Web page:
On the new Whitney Museum, designed by Renzo Piano

Panero11James Panero at The New Criterion:

What’s a museum? This is the question I asked in these pages some years ago, and one that museums now seem compelled to answer with ever more emphatic declarations. It is said that museums have gone from “being about something” to “being for somebody,” racing to shed their old skins and remaking themselves in our image. So all museums must now become revisions, articulated interventions and reinterpretations of their former selves and their place in the cultural world—a compulsion now embraced by the new Whitney.

We have heard the modern museum referred to as a “white box.” Here is the museum as sky-box, an institution built as much to be looked out of as looked in to, a place where see-and-be-seen has moved from the periphery to the main event. The difference between these two experiences, between the outside looking in and the inside looking out, defines the design. Indeed, the dichotomy reflects, reverses, and luxuriates in a quality of outsiderness that has always pervaded this particular institution.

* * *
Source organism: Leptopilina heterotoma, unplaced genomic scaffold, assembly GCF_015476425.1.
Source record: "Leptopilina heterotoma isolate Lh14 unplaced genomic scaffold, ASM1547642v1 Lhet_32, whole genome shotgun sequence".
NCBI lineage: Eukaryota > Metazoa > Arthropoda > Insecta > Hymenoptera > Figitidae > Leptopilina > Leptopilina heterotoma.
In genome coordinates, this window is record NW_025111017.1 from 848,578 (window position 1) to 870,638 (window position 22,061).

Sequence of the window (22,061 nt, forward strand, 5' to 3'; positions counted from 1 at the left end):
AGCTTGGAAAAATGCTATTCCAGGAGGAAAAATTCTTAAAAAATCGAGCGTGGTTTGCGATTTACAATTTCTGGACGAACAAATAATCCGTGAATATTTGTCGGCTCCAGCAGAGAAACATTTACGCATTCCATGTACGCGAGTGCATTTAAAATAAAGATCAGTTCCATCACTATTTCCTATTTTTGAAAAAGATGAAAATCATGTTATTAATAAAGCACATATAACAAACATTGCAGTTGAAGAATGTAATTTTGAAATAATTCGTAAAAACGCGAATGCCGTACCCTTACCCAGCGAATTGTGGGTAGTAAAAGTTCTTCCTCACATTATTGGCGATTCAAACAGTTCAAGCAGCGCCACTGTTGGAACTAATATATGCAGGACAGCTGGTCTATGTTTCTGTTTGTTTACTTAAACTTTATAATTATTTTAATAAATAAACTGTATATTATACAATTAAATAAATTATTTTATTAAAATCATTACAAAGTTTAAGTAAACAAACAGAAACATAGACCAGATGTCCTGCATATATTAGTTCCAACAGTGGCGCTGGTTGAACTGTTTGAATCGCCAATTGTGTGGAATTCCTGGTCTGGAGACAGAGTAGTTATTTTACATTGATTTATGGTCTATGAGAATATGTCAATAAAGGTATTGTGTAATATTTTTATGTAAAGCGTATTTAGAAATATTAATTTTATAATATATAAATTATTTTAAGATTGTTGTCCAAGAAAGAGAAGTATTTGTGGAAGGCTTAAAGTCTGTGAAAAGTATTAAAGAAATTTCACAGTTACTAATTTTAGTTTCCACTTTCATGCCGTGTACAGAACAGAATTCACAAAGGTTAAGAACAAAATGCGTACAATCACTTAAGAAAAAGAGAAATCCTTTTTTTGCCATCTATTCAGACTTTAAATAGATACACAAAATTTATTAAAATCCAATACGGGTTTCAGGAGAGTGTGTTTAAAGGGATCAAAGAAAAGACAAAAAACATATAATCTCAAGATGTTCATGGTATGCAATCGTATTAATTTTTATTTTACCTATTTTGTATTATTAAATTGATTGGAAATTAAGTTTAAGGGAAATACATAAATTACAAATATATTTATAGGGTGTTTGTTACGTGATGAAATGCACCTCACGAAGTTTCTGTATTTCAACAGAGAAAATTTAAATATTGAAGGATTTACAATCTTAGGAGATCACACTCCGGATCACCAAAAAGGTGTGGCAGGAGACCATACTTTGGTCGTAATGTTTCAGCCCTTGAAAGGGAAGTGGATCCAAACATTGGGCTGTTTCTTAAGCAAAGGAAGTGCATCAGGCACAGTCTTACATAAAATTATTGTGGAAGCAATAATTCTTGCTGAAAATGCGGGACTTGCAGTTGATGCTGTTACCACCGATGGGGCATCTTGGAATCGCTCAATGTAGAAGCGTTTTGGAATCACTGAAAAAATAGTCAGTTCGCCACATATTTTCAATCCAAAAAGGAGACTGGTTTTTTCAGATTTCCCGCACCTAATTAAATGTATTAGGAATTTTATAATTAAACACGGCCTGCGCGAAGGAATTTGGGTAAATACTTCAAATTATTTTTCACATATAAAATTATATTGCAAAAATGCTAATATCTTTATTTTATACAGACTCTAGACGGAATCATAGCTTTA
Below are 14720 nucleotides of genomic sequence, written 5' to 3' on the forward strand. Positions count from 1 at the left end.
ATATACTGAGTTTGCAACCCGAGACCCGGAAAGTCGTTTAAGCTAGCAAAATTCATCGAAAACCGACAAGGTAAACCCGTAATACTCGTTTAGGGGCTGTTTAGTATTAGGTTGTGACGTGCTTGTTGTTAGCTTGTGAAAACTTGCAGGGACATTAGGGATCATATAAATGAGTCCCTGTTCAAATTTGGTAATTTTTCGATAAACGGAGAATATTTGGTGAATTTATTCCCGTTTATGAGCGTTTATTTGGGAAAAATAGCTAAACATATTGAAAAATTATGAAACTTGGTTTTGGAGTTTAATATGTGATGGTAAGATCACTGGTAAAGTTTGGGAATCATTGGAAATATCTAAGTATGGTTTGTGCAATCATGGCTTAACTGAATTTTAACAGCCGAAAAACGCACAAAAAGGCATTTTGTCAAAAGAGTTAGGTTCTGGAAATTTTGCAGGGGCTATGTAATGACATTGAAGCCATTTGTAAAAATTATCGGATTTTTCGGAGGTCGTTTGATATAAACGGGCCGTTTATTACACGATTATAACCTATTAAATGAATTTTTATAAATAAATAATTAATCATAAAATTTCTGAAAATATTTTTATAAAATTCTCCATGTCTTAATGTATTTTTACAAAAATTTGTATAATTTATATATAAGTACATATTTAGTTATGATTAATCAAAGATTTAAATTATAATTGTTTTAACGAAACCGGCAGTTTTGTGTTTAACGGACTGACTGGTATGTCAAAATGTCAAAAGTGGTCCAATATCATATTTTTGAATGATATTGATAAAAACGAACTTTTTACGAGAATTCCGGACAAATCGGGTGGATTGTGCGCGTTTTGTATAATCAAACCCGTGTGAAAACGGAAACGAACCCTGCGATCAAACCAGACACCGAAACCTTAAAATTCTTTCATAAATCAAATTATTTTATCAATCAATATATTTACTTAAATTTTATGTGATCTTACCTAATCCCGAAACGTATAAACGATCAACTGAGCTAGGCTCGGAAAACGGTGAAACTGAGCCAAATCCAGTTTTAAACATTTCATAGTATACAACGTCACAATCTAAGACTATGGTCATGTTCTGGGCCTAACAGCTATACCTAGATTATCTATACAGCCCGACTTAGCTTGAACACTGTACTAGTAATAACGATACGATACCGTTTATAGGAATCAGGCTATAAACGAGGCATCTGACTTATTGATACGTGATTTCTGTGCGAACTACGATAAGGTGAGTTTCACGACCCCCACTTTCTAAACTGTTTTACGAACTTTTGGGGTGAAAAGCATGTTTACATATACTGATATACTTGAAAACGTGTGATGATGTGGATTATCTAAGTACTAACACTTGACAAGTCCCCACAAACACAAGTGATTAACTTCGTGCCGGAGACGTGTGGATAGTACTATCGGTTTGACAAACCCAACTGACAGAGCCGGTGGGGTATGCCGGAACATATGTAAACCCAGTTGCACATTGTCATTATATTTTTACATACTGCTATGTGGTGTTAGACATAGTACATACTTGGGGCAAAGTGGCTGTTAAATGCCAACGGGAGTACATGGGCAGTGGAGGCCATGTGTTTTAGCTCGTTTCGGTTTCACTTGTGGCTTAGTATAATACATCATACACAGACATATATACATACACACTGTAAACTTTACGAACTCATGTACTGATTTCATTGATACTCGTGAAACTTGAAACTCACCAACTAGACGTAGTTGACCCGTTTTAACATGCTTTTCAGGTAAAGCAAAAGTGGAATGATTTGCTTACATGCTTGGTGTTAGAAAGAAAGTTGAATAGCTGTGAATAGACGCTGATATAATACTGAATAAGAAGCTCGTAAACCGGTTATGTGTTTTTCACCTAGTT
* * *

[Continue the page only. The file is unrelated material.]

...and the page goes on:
The new Whitney Museum, designed by Renzo Piano and Renzo Piano Building Workshop, along with Cooper Robertson, at a cost of $422 million, opened to much fanfare on May 1.

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